Excessive social media consumption can be detrimental. Using Facebook, Twitter, Instagram 24×7 or any other social media site for that matter can cause addiction and has been shown to lead to depression. But, turns out that constructive use of social media, especially Facebook, has its own benefits. Researchers from University of California, San Diego (UCSD) in association with Yale University and Facebook published a study in Proceedings of the National Academy of Science. The research confirms what scientists have known for quite some time now – people with stronger social networks live longer.
Online Interaction Is Healthy
Author William Hobbs who worked on the study as UCSD doctoral student says – “Interacting online seems to be healthy when the online activity is moderate and complements interactions offline. It is only on the extreme end, spending a lot of time online with little evidence of being connected to people otherwise, that we see a negative association.” The researchers matched California Facebook users with vital records from California Department of Public Health. And the results suggest that an average Facebook user is about 12% less likely to die compared to a person who does not use the site, in a given year.
The data was made anonymous to protect user’s privacy. The subjects were in the age group 20 – 60 in the first six months of 2011. And all of them had joined Facebook before October 2010. The researchers looked into mortality rates and causes among Facebook users and non-users. And the results show that Facebook users were 12% likely to die and those who accepted most friend requests were about 34% less likely to die. Those who sent many friend requests did not see any impact on longevity. The study also relates the number of posts to longevity. Users who posted most photos and fewer status updates were about 30% less likely to die.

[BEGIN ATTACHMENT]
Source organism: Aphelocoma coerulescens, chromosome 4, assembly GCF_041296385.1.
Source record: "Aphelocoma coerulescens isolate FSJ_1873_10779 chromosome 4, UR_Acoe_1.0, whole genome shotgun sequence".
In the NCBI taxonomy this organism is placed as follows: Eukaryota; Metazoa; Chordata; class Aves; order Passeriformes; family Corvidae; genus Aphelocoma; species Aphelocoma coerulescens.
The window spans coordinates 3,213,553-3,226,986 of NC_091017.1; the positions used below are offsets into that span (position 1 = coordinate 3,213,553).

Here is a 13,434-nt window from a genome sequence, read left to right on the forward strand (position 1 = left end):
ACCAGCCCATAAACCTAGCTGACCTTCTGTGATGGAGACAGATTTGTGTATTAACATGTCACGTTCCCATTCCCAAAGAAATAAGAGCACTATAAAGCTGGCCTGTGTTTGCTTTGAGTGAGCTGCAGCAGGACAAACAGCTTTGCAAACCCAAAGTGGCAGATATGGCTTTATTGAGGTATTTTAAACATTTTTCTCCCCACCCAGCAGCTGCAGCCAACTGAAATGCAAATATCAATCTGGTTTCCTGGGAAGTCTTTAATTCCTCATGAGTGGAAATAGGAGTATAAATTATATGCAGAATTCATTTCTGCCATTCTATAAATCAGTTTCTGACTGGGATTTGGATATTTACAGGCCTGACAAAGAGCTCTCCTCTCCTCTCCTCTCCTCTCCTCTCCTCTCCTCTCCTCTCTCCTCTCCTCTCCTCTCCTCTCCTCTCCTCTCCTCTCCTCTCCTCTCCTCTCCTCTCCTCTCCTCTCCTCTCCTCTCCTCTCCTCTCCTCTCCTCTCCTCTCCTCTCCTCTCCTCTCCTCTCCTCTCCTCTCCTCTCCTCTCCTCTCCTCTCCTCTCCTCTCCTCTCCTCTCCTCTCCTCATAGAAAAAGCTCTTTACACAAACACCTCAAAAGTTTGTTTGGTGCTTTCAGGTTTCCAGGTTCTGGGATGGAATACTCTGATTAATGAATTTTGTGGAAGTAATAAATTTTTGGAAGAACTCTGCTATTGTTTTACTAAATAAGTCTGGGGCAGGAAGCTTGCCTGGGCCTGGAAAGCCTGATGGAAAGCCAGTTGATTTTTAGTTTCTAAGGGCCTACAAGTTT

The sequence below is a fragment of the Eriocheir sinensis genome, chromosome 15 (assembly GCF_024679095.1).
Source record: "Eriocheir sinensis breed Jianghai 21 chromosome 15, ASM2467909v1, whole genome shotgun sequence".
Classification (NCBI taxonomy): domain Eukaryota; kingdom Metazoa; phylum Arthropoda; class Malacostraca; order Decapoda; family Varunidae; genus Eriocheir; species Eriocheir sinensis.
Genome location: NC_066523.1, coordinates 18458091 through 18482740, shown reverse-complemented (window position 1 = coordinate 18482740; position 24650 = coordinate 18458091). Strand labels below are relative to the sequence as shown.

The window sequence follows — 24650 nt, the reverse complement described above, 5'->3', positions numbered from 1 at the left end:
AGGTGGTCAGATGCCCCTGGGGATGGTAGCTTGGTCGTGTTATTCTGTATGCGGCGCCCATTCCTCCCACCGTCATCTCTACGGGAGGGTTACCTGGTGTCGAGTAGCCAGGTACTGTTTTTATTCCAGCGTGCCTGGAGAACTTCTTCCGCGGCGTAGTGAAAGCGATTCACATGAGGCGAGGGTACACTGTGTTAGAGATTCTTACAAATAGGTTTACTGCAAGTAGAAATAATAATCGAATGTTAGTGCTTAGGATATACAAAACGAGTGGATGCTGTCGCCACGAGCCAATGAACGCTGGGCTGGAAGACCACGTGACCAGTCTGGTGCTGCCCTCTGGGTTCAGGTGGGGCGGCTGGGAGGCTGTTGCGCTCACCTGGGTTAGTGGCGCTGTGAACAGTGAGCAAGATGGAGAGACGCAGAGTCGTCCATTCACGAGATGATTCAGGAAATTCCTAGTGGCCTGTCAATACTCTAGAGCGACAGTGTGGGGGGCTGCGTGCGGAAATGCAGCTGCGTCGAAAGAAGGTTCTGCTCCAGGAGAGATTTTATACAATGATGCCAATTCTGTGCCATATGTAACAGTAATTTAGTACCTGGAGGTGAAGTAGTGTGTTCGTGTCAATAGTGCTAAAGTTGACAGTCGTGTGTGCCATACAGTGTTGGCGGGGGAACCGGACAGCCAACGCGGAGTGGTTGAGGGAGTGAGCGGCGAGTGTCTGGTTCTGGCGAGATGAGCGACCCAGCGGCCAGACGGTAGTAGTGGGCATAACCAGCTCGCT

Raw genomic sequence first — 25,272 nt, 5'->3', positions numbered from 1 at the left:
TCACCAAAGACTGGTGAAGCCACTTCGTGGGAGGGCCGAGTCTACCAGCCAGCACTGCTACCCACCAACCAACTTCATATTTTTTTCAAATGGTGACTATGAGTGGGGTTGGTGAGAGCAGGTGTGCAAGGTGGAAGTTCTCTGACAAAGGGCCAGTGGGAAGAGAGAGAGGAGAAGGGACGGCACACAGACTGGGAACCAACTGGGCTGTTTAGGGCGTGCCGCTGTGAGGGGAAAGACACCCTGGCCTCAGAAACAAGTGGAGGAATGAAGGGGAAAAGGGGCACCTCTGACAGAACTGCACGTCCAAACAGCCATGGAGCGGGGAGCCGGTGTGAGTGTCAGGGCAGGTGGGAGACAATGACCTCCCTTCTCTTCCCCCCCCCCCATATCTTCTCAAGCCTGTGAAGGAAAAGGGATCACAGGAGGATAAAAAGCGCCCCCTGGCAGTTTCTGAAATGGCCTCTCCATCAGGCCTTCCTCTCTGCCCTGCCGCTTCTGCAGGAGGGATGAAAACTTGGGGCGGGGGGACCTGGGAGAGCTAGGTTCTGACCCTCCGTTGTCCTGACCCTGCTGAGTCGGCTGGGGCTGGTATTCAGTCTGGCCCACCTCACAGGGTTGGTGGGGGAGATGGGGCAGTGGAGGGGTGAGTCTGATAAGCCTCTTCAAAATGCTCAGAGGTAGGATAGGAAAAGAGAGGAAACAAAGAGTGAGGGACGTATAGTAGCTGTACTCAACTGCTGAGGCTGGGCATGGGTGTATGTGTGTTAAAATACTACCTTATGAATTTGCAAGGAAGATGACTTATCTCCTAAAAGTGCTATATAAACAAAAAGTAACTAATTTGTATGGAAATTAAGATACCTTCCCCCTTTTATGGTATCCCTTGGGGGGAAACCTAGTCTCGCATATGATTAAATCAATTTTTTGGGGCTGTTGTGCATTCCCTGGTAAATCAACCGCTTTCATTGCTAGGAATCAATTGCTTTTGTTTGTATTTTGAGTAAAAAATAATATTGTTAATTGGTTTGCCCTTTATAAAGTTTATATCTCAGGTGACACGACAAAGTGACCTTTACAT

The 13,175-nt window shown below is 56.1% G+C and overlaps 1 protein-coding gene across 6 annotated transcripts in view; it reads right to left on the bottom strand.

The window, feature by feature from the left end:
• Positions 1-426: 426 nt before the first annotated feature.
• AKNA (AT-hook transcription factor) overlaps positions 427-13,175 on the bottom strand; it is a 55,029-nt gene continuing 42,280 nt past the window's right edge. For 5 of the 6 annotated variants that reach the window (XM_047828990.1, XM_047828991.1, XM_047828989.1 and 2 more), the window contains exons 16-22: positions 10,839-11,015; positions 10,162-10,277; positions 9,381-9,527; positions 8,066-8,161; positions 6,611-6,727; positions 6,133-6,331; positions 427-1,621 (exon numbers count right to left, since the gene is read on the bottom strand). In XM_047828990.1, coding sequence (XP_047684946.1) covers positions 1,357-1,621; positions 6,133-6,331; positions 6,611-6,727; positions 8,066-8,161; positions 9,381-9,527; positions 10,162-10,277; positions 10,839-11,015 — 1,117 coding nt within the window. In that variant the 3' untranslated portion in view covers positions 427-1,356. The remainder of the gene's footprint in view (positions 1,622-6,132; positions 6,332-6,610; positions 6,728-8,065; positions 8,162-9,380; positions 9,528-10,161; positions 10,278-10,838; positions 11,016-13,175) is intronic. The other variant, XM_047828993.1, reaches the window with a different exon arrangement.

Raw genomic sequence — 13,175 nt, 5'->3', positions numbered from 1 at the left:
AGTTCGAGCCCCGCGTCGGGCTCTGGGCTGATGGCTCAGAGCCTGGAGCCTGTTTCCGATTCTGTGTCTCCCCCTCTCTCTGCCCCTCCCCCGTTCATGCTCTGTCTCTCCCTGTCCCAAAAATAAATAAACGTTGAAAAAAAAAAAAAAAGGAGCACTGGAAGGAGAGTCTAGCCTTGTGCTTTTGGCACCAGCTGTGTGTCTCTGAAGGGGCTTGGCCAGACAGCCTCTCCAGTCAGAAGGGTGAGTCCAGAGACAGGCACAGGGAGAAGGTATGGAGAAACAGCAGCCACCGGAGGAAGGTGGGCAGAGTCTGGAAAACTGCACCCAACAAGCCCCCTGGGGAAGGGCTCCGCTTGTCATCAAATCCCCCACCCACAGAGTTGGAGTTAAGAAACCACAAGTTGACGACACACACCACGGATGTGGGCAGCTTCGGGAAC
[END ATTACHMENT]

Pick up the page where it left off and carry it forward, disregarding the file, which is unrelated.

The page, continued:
No Relationship between “Likes” and Health
The study, however, pointed out one interesting thing that there is absolutely no correlation between the number of “likes” received and health. But being “popular” does make you live longer. It could be that individuals who are more likely to live longer are more attractive to others in the first place and end up getting more friend requests. Senior author James Fowler, UCSD Professor, goes on to explain – “The association between longevity and social networks was identified by Lisa Berkman in 1979 and has been replicated hundreds of times since. In fact, a recent meta-analysis suggests the connection may be very strong. Social relationships seem to be as predictive of lifespan as smoking, and more predictive than obesity and physical inactivity. We’re adding to that conversation by showing that online relationships are associated with longevity, too.”
So the next time you login to Facebook, you may actually be working your way on improving your longevity! Strange? Maybe!